Apart from appearance, there is minimal associated morbidity with this condition. For example, the lesions can occasionally impair walking because of difficulty wearing shoes. Massive involvement of the feet and/or hands can lead to functional impairment. There have been reports of entrapment of peroneal nerves by mucinous connective tissue, which can result in foot drop or faulty dorsiflexion.

Treatment remains problematic. Unlike Graves’ ophthalmopathy, therapy for the associated hyperthyroidism does not directly improve the cutaneous lesions, and often, as in this case, the condition develops after treatment has been instituted. Most cases of pretibial myxedema do not require any treatment, especially in light of the fact that current treatment modalities are only palliative at best, and lesions can normally be covered by clothing.1 Topical corticosteroid applied under occlusion has proved usually beneficial in reducing the size of lesions.8 Additionally, local compressive therapy (i.e., gradient pneumatic compression) is beneficial when significant edema and/or elephantiasis is present. Intralesional and oral steroid therapies as well as plasmapheresis and IV immunoglobulin have produced varied responses.9 Skin grafting and local excision have not met with overwhelming results because of frequent relapses. Newer therapies under investigation include octrotide, which is an insulin analogue that suppresses TSH receptors, and pentoxifylline, which decreases glycosaminoglycan production by fibroblasts in vitro.8 Of note, 50 % of patients have their lesions resolve spontaneously after several years of persistence.1 In this case, we initiated topical steroids with occlusion for three weeks, followed by weekly treatments thereafter with acceptable patient satisfaction.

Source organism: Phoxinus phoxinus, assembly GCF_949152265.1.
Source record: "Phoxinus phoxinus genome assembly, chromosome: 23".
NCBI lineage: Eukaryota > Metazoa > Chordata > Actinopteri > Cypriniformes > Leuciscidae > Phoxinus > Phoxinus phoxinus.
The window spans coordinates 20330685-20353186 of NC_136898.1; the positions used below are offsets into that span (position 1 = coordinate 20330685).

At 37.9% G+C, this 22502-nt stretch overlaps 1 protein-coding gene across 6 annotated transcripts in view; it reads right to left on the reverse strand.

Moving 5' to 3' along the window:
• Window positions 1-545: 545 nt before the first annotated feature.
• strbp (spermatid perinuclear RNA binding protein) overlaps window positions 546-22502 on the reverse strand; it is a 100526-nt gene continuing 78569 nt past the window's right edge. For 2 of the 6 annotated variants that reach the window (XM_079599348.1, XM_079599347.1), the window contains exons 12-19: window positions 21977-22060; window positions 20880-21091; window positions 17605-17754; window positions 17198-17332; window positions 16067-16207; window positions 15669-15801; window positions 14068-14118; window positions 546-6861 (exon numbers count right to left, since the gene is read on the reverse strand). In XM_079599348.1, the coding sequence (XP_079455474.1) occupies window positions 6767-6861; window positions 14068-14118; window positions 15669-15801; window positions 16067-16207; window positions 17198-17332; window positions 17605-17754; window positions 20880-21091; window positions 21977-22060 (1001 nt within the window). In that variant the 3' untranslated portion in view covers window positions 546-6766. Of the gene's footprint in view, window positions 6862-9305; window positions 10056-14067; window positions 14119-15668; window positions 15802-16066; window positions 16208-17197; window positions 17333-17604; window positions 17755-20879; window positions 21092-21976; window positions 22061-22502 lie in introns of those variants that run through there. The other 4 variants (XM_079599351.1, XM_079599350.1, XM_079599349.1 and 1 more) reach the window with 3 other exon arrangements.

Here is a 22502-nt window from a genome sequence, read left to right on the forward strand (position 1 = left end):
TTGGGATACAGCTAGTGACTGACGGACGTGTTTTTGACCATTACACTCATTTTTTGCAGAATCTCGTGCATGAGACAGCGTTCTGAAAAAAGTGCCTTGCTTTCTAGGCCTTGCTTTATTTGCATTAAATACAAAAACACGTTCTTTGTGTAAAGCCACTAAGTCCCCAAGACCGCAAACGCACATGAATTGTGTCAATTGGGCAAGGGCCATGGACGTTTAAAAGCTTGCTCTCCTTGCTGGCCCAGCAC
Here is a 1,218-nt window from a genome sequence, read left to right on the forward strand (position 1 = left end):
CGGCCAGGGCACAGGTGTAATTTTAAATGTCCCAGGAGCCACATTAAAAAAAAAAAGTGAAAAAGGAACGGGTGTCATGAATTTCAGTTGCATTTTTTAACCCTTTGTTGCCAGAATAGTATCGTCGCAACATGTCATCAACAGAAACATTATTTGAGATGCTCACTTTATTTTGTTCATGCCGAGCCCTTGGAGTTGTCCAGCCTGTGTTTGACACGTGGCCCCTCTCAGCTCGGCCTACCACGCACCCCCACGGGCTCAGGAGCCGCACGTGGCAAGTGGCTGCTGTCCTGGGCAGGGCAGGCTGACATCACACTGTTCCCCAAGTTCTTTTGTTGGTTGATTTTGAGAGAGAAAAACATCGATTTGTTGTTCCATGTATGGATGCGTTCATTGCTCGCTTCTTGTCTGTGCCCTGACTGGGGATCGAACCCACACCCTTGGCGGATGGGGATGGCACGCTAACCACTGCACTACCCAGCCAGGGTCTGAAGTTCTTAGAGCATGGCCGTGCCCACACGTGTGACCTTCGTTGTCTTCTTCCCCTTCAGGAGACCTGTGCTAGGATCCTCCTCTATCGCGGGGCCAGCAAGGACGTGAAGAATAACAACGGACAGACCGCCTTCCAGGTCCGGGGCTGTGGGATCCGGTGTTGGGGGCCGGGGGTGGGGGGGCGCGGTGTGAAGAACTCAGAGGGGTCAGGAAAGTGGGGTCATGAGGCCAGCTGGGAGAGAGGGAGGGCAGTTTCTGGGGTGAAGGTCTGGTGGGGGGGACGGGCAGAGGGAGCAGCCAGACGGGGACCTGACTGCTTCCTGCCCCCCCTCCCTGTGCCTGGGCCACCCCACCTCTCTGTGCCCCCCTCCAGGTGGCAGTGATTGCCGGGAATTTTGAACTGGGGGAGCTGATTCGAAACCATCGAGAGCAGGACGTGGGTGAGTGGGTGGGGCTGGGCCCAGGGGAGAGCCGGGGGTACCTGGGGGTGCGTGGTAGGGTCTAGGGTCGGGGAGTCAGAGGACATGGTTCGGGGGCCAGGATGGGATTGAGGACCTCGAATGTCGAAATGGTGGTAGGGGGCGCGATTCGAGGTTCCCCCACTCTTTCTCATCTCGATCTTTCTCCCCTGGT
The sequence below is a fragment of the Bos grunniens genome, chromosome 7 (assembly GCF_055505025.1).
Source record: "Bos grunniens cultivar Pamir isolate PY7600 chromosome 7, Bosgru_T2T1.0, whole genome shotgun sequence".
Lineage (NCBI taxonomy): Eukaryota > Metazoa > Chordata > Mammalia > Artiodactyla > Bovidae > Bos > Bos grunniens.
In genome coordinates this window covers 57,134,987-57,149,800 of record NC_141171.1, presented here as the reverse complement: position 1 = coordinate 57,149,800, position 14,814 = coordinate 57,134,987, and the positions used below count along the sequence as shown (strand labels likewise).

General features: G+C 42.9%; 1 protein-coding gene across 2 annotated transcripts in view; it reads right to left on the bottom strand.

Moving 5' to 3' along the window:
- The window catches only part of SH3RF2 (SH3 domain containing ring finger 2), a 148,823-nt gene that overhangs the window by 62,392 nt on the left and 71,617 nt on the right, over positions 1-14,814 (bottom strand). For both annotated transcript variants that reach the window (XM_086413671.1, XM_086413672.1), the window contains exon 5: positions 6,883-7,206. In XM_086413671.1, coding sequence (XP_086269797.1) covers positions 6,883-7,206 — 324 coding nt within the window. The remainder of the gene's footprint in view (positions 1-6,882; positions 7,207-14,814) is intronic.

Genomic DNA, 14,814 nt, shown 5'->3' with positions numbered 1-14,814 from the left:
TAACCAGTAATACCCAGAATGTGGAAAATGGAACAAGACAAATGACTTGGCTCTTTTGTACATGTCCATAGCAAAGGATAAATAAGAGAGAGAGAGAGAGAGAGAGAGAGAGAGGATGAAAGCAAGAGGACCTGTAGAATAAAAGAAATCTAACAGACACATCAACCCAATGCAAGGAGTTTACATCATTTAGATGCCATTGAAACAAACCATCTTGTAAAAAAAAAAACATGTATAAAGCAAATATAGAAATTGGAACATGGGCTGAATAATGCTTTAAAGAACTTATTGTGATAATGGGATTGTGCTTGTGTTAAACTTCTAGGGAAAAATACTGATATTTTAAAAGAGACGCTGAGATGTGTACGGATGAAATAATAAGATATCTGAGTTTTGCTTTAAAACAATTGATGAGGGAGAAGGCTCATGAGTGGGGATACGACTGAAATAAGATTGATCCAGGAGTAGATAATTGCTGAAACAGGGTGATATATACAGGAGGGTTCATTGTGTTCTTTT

Dr. Burkhart is clinical professor of dermatology at the University of Toledo College of Medicine and clinical assistant professor of dermatology at Ohio University College of Osteopathic Medicine in Athens, Ohio. He has no relationships to disclose relating to the content of this article.